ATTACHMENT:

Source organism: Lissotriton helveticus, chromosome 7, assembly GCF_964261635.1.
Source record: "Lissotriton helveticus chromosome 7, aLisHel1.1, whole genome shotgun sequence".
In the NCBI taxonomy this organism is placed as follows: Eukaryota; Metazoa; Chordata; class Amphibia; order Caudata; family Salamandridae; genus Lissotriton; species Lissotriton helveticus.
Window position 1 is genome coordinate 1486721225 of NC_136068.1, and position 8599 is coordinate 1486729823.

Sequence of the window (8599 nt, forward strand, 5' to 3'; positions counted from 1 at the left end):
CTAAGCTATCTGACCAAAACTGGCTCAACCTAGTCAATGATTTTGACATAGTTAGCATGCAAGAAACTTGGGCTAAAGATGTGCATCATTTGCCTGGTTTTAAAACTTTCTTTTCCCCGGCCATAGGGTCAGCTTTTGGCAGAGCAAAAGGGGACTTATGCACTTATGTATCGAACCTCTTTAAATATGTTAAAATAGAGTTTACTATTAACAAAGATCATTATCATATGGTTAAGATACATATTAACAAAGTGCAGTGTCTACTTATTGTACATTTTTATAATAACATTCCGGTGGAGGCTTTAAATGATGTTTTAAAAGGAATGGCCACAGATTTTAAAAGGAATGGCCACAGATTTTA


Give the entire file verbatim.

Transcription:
Source organism: Lissotriton helveticus, chromosome 7, assembly GCF_964261635.1.
Source record: "Lissotriton helveticus chromosome 7, aLisHel1.1, whole genome shotgun sequence".
In the NCBI taxonomy this organism is placed as follows: Eukaryota; Metazoa; Chordata; class Amphibia; order Caudata; family Salamandridae; genus Lissotriton; species Lissotriton helveticus.
Window position 1 is genome coordinate 1486721225 of NC_136068.1, and position 8599 is coordinate 1486729823.

Sequence of the window (8599 nt, forward strand, 5' to 3'; positions counted from 1 at the left end):
CTAAGCTATCTGACCAAAACTGGCTCAACCTAGTCAATGATTTTGACATAGTTAGCATGCAAGAAACTTGGGCTAAAGATGTGCATCATTTGCCTGGTTTTAAAACTTTCTTTTCCCCGGCCATAGGGTCAGCTTTTGGCAGAGCAAAAGGGGACTTATGCACTTATGTATCGAACCTCTTTAAATATGTTAAAATAGAGTTTACTATTAACAAAGATCATTATCATATGGTTAAGATACATATTAACAAAGTGCAGTGTCTACTTATTGTACATTTTTATAATAACATTCCGGTGGAGGCTTTAAATGATGTTTTAAAAGGAATGGCCACAGATTTTAAAAGGAATGGCCACAGATTTTA